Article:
Clients with schizophrenia or schizoaffective disorder were significantly more likely to be hospitalized if oral neuroleptics had been prescribed for them, if they had an alcohol or other drug use disorder, or if they had more previous hospitalizations. The number of previous hospitalizations was associated with rehospitalization among those with bipolar disorder, but other factors shown in t3 were nonsignificant in this group.
Linear regression results, shown in t4, indicated that irregular use was a significant predictor of number of hospital days after the analysis controlled for other factors. For all three diagnostic groups and the total group, irregular users were hospitalized for significantly more days than regular users. Irregular use was one of the two strongest predictors of hospital days among persons with schizophrenia or schizoaffective disorder. Irregular use was the strongest predictor among those with bipolar disorder and those with other severe mental illnesses.
Clients with schizophrenia or schizoaffective disorder spent more days in the hospital if they had more previous hospitalizations and if they were taking any oral neuroleptics; however, other risk factors were not significant. The number of previous hospitalizations was associated with the number of days that clients with bipolar disorder spent in the hospital; however, the number of previous hospitalizations was not significantly associated with hospital days for persons with other severe mental illnesses. Age was negatively related to number of hospital days among clients with bipolar disorder, but no age effect was found for the two other diagnostic groups. No significant associations were found for gender, age at illness onset, or GAS score. Client factors explained 12 to 35 percent of the variance in hospital days.
t5 shows the results of a logistic regression analysis for hospitalization expenditures. For irregular users, expenditures were significantly greater than for regular users in all three diagnostic groups. For the total group, expenditures for irregular users were significantly greater than those for regular users. In the group of clients with schizophrenia or schizoaffective disorder, a diagnosis of a substance use disorder and more previous hospitalizations also predicted higher costs. Among clients with bipolar disorder, expenditures were greater for younger clients and those with more previous hospitalizations. However, in the bipolar disorder group, other factors were nonsignificant. Among clients with other severe mental illnesses, irregular use was the only significant client factor that predicted higher hospitalization costs.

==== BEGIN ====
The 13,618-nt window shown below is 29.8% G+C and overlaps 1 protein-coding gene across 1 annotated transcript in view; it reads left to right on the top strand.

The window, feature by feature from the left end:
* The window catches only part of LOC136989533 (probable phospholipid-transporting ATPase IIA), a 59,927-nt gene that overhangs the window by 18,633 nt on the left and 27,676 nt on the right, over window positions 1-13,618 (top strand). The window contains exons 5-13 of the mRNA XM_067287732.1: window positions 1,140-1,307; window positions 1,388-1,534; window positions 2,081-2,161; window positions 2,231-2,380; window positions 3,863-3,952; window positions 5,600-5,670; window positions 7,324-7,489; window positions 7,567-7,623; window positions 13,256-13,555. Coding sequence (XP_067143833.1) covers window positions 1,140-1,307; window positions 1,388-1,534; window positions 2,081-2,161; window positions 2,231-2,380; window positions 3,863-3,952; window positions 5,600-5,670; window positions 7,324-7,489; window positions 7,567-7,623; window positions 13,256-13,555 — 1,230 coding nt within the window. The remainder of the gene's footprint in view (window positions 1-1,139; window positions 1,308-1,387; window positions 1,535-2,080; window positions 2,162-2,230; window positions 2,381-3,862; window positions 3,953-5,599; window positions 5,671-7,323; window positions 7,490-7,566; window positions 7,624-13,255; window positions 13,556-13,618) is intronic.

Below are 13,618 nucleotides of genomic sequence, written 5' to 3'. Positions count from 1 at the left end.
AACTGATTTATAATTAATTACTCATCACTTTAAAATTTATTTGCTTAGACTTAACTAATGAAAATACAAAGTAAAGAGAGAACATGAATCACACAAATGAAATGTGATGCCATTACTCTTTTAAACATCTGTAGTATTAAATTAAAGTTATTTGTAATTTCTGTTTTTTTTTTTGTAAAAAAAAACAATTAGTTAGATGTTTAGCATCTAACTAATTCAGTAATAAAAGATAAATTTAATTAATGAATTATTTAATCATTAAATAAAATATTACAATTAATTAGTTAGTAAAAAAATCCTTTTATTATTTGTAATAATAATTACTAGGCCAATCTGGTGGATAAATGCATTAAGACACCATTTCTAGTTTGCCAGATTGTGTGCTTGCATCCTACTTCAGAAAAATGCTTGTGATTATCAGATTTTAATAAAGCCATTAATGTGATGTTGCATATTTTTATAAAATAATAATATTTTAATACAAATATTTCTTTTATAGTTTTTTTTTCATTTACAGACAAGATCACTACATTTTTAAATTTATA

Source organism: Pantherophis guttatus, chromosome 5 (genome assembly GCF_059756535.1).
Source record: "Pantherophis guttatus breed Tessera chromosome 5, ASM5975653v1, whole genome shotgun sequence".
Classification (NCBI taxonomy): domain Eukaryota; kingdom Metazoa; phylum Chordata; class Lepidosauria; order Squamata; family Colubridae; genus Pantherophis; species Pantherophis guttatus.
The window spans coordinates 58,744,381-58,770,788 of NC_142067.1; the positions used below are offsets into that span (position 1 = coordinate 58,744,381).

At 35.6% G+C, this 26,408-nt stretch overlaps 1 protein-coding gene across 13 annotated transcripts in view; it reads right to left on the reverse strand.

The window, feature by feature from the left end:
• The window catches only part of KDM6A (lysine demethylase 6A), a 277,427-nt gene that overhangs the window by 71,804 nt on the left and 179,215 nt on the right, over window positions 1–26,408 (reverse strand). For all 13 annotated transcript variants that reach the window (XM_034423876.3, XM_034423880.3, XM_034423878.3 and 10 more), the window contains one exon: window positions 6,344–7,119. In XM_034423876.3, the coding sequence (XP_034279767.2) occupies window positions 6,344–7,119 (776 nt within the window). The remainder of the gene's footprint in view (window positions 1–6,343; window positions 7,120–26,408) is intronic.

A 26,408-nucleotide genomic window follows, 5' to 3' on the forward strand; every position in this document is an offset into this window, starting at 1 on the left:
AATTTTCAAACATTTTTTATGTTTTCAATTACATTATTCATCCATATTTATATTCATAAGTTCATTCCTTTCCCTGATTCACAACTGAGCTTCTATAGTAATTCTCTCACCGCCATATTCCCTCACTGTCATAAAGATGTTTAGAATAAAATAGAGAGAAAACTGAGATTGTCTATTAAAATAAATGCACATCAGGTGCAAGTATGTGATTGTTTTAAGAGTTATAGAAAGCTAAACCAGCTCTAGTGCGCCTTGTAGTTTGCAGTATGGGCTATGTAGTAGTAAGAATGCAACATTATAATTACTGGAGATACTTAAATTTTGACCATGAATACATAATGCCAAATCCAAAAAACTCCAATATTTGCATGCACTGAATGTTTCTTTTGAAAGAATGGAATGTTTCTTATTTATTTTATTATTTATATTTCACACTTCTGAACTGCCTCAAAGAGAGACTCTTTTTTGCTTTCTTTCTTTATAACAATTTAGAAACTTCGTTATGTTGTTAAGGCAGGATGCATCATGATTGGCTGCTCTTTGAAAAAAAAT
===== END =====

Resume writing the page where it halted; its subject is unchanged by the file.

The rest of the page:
Results of this analysis of drug claims data showed that in this sample of clients with severe mental illness, one-third did not adhere to prescribed drug regimens. A unique contribution of this study is that it relied on existing claims data and a relatively simple measure of irregular drug use among clients with different primary diagnoses and medications. Significant findings were obtained for each of the three diagnostic groups: persons with schizophrenia and schizoaffective disorder, those with bipolar disorder, and those with other severe mental illnesses.
Although use of drug claims data has limitations, it eliminates recall bias and is less obtrusive and less labor-intensive than other methods of assessing adherence. Our measure of irregular use also demonstrated good predictive validity—that is, the ability to predict future performance or events (27). In this case, our measure of irregular use predicted higher hospitalization rates and costs and more hospital days.
Another feature of this study is its naturalistic design, which involved multiple systems and programs. Although such a design makes it difficult to determine causality, it may provide more precise accounting of real-world rates and costs of nonadherence than clinical trials or studies involving a single institution. Our findings also highlight the unexplained variability in hospital use. It was striking that study variables explained only 12 to 35 percent of the variance in number of hospital days, for example.